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Beyond the mountain summitPosted: 07 Nov 2002
by Martin Price
The Global Mountain Summit ended in Bishkek, Kyrgyzstan, on 1 November, 2002, with agreement by the UN Food and Agricultural Organisation (FAO) to host a secretariat to carry forward the International Partnership for Sustainable Development in Mountain Regions.
This partnership was agreed at the World Summit on Sustainable Development in Johannesburg. FAO will work in collaboration with other UN agencies, particularly UNEP, to carry forward the work started in the International Year of the Mountains.
Bishkek was an appropriate place for the Mountain Summit as it was here that an international conference in 1996 proposed an International Year of Mountains, and because the Government of Kyrgyzstan was the primary promoter of the concept in the United Nations. Over 600 delegates from 60 countries attended the Summit, predominantly from Central and South Asia, western Europe, and international organisations.
The Summit was only the latest of a plethora of meetings at local to global levels, on almost every theme relating to mountains. These included mountain women, children, water, mining, war, forests, biodiversity, arts. They have brought together many people who would otherwise never have met, leading to increased understanding both of issues and of others' viewpoints. Around the world, diverse media have featured mountain issues, raising the awareness of an uncountable number of people.
The importance of mountain issues has also been recognised in 74 countries by the establishment of national IYM committees. In most cases, these have been led by one government agency, but they have all involved other agencies and, in most cases, representatives from NGOs and the private sector.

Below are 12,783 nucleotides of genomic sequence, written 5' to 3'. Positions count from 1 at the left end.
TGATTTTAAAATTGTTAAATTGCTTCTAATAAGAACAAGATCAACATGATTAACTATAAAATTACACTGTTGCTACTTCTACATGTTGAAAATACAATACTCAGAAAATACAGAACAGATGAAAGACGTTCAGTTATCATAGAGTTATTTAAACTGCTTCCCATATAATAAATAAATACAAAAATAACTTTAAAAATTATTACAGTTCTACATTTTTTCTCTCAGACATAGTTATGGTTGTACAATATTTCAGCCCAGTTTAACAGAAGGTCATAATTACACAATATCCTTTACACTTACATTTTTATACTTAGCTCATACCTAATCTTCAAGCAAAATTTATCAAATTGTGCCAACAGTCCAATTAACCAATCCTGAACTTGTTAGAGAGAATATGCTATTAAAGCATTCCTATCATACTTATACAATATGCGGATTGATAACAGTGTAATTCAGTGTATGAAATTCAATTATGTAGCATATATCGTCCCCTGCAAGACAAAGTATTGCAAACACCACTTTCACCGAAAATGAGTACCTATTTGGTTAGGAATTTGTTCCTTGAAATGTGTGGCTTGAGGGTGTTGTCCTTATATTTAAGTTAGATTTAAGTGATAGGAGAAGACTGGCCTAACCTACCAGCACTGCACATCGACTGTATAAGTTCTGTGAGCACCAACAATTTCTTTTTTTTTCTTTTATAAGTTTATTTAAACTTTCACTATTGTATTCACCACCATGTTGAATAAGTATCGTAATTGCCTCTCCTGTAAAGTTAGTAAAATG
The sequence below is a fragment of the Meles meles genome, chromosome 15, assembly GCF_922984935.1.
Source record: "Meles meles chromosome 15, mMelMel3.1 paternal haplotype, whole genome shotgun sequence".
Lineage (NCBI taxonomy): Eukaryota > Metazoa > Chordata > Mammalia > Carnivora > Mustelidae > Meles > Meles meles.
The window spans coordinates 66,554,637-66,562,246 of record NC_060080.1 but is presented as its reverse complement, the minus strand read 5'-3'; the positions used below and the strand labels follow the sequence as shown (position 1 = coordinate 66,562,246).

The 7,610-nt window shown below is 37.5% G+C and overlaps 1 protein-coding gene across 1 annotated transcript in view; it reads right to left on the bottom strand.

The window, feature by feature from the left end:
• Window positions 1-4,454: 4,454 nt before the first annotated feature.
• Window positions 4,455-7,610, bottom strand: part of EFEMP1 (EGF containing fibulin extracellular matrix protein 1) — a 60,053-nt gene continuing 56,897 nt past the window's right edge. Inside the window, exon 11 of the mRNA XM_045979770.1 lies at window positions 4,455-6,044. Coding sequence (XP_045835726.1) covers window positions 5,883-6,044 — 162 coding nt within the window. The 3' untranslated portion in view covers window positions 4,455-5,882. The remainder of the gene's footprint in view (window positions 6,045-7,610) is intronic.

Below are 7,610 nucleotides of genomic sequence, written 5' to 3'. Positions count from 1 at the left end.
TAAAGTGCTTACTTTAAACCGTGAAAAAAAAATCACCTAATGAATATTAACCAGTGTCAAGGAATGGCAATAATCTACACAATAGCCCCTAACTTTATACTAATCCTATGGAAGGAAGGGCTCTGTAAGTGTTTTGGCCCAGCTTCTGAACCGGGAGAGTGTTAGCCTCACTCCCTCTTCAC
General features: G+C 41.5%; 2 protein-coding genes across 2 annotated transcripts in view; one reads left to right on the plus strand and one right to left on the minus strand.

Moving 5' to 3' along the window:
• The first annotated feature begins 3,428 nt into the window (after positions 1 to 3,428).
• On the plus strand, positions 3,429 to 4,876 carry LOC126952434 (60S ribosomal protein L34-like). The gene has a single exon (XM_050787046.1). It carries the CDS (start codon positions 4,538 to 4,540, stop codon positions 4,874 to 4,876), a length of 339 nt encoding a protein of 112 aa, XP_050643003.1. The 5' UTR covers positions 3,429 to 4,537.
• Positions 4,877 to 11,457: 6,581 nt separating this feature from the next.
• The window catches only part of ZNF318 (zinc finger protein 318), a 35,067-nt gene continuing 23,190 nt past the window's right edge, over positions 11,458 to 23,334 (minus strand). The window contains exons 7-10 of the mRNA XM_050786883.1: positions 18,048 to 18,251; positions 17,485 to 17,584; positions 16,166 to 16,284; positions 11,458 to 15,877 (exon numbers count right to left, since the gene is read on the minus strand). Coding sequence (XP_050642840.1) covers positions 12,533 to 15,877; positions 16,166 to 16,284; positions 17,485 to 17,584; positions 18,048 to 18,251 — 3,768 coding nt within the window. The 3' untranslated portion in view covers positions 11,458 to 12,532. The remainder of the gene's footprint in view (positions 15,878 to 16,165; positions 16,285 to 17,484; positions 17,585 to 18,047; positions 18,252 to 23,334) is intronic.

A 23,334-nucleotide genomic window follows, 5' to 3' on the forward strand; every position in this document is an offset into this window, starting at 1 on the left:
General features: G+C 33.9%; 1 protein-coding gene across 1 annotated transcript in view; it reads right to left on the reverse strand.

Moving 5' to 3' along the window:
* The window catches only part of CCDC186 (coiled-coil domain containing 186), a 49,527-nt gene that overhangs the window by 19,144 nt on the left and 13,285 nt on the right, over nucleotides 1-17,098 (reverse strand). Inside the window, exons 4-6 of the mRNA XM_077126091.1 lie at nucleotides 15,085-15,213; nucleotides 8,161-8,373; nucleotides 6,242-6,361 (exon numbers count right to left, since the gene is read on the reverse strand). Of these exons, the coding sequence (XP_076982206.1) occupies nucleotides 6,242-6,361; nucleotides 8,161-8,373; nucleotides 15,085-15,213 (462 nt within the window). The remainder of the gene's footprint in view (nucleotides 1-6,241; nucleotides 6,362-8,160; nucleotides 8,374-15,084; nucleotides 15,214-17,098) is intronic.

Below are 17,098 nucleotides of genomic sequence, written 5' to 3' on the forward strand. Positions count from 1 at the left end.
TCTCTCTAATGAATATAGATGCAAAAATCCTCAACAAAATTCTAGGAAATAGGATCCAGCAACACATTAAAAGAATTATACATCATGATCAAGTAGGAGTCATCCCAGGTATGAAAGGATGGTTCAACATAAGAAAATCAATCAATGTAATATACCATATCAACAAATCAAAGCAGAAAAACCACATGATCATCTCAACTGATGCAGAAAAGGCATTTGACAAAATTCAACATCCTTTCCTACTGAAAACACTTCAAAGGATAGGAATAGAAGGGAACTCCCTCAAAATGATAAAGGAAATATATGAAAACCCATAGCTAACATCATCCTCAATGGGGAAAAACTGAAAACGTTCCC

Many of these structures may disappear, yet all have provided opportunities for dialogue; some will continue, leading to new laws and policies which support sustainable development in mountain areas. These will need to be based on sound information and knowledge, and many scientific initiatives have been boosted by the IYM.
Already existing, but accelerated by IYM, has been the Mountain Research Initiative, bringing together three global research programmes. UNEP has played an increasingly prominent role during the Year, most evidently through its publication of Mountain Watch, the first systematic global assessment of mountain ecosystems (see: Summit warns of human threats to mountain regions).
As everyone recognises, mountain people are often disproportionately disadvantaged. Research done by FAO and published at Bishkek shows that about 720 million people live in mountain areas; 625 million in developing countries. More than half of them are vulnerable to food shortages and chronic malnutrition.
Lack of security in mountain areas also results from the fact that so many wars occur within them, fuelled sometimes by local inequities, but also by global political and economic forces. Such points are made in the Bishkek Mountain Platform, the final document of the Summit, and in background papers.
It is clear that increasing investments need to be made in mountain areas, recognising not only such relative disadvantages, but also that mountain people, and the ecosystems they manage, provide vital services for a significant proportion of humankind.
This is reflected in the fact that the Global Environment Facility has committed over $620 million and leveraged additional funding of about $1.4 billion in support of 107 mountain-related projects in 64 countries. At the Bishkek Summit the World Bank also pointed out that it has put $1.3 billion into projects in mountain areas, focussing on integrated ecosystems management, partnerships, and innovative funding mechanisms such as payment for environmental services, debt for nature swaps, and environmental trust funds.
Bishkek was an important milestone towards sustainable development in mountain areas. It brought together many key players and resulted in agreements and partnerships that should last into the foreseeable future.
One critical outcome of the IYM has been the recognition that mountains provide so many vital services and resources to the inhabitants of Earth, particularly water. In many ways, it is fortunate that 2003 will be the International Year of Freshwater - it is likely to provide added momentum to taking forward many of the partnerships which were further elaborated in Bishkek.
Dr Martin Price is Director of the Centre for Mountain Studies at Perth College, within Scotland's UHI Millenium Institute, creating the University of the Highlands and Islands.
See also Mountain Summit